2) No Serge Ibaka. Thunder management made the call to pay Ibaka and not Harden, and while there are things you may question about that choice you can’t question how much Serge Ibaka means to the Thunder. Not now. On one end the Spurs have scored 120 points in the paint in two games, exploiting the lack of shot-blocking with Ibaka out with a calf injury (Scott Brooks should play more Steven Adams, but that doesn’t solve this issue). However, the Thunder miss Ibaka more on offense — they miss his baseline jumper to bail out Westbrook on drives, they miss his offensive putbacks, they miss his activity off the ball and his energy. They are not the same offensive team without Ibaka, thy are much easier to defend. And it shows.

3) The Spurs are much more athletic, much deeper now. When these teams met two years ago, the fourth leading scorer for the Spurs was an aging Stephen Jackson. Kawhi Leonard was still growing into the player his now, he was not a defensive force, he was not getting that much run. Tiago Splitter was not a guy Gregg Popovich trusted, now he starts and is a key defensive force. Splitter gives them a versatile big man who is a defensive anchor and can make a few plays on offense, too. Danny Green wasn’t getting many minutes, nor was Patty Mills. Bottom line is that the Spurs are still not the most athletic team in this series, but they closed the gap some. And it shows.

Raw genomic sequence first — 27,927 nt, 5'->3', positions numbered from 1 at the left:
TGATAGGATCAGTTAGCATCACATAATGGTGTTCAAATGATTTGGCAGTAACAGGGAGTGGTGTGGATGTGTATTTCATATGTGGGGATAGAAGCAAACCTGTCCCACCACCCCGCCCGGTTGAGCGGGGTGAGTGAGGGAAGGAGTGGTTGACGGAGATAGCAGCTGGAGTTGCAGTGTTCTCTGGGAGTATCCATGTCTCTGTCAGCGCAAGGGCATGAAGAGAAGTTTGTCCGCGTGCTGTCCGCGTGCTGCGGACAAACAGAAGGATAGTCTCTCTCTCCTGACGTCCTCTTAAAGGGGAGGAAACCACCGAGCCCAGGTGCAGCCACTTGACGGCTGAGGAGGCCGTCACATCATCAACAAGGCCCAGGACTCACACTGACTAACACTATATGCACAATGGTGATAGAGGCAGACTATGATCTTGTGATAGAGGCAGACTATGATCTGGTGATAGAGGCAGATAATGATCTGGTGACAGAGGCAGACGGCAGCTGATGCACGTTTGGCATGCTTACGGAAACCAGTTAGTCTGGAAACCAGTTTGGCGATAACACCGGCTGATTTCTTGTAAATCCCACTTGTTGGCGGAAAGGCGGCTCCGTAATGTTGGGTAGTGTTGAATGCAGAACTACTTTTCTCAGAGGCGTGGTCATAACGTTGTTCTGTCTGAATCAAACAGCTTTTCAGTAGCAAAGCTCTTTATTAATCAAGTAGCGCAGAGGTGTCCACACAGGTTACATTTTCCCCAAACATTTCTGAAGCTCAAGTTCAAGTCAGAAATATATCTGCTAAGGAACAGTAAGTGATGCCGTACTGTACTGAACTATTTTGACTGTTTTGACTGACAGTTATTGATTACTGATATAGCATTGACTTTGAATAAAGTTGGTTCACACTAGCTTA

The Thunder can play better, make some adjustment (start Steven Adams and Caron Butler, for one) but this is a very different Spurs team from two years ago. One that is not going to let the Thunder roll them this time.

It’s not 2012.